Paper stirs memory of 9/11
I received the Sept. 14, 2011 issue of the Reporter, which I look forward to weekly, and I am writing as I was very touched by the Never Forgotten page 12A, a remembrance of the terrible day, Sept. 11, 2001, when the World Trade Center was attacked.
I thank you all for kindness shown in the page of all who participated, and in sharing it with family members who were amazed. I told them, “Don’t be,” that’s what Southerners do, always sharing in ways of kindness of love.
I was an employee in New York of Elastic Corporation of America for 23 years and during that time, spent many days in our home office in Columbiana. I always felt being a part of the Columbiana family, and they took me in, “a Yankee,” as a family member.
On that fateful day in New York, we were at work, and if it wasn’t for the Columbiana office calling us to find out if we were OK, we had no idea what was happening, and we quickly ran to the windows and looked south. Though we were in Midtown, our building is tall enough that we went to the roof and looked down the cavern of 7th Avenue and had a clear view of the Twin Towers. We watched in horror and tears as we saw a burning building and seeing a second plane turn left, and it went behind the second tower and later we discovered into the building. It wasn’t long after the buildings collapsed and left us in show and the alarms started in mind and near buildings to evacuate, we made our way down 30 floors in darkness and chaos, but we reached the street by this time filled with hundreds of office employees from adjoining buildings. We all gathered in a very crowded church. It was our sanctuary, but we felt safe.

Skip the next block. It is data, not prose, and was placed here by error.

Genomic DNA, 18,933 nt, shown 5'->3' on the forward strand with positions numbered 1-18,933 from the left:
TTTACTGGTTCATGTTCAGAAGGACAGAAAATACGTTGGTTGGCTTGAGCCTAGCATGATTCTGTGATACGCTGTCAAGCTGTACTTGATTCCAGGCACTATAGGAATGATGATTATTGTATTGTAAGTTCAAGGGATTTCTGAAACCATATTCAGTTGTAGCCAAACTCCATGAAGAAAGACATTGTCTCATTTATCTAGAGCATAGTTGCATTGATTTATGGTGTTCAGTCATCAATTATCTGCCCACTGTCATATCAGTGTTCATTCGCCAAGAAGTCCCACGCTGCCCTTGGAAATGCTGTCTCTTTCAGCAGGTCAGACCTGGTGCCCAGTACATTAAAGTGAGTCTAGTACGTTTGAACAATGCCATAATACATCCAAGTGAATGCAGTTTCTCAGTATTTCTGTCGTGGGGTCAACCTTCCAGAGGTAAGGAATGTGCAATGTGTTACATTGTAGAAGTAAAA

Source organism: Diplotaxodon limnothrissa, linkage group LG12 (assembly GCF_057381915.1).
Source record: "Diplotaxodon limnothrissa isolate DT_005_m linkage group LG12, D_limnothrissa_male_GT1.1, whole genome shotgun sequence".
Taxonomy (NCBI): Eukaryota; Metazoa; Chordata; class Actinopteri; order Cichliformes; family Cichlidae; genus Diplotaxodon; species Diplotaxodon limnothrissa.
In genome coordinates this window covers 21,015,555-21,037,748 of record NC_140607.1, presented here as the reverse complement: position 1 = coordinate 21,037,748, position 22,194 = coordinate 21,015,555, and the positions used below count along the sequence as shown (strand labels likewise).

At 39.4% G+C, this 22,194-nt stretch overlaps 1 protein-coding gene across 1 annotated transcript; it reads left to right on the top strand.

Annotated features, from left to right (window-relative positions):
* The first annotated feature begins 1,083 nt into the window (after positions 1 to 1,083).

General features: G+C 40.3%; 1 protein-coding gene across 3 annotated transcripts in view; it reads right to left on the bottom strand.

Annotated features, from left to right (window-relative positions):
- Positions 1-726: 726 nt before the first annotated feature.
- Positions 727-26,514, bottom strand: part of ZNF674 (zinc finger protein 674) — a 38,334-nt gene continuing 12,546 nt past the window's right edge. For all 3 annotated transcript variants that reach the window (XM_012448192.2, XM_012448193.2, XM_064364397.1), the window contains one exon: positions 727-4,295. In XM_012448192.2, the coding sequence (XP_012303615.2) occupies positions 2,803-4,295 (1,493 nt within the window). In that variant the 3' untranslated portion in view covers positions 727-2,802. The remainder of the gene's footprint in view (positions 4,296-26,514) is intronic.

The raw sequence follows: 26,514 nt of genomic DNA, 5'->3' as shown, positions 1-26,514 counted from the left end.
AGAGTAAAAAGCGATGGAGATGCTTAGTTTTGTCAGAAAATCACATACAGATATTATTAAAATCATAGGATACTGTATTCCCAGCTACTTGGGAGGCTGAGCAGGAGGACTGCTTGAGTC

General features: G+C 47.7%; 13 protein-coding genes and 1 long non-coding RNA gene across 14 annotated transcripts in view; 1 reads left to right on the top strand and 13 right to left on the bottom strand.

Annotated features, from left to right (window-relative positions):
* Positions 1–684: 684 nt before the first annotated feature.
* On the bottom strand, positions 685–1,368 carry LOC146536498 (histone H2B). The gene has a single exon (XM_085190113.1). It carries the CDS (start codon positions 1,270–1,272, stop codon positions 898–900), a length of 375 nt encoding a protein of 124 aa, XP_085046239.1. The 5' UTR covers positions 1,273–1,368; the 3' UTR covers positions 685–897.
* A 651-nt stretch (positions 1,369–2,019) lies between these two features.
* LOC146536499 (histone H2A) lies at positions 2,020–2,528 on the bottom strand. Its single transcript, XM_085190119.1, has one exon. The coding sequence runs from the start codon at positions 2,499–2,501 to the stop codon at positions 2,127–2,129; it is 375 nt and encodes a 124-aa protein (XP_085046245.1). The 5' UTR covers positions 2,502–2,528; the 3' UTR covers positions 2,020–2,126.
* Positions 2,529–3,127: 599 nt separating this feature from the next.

So many families were affected by this day of infamy, including mine. My nephew, Tom, was a lieutenant in the fire department, Engine Bi, 54, near Radio City Music Hall, and his company was called to rush to the World Trade Center.
The captain told my nephew he had to remain behind to man the computer station, and he did for many hours on hours. Night came, and he discovered and was visited by another fire captain. All the firemen from his station did not survive. It was terrible, and for Tom, it was many months of therapy.
So, in closing, I thank you very much for printing the article that I have saved to share with other family members at a family reunion.
I have retired since 2004. I do miss Columbiana, but I have many friends that still write, even though ECA does not exist anymore, which I found to be so sad after being there 40 or more years. I miss my friends who used to say to me, “Y’all come down, you hear.”
I look forward to my paper every week. Thanks for reading and listening.
Bronx, New York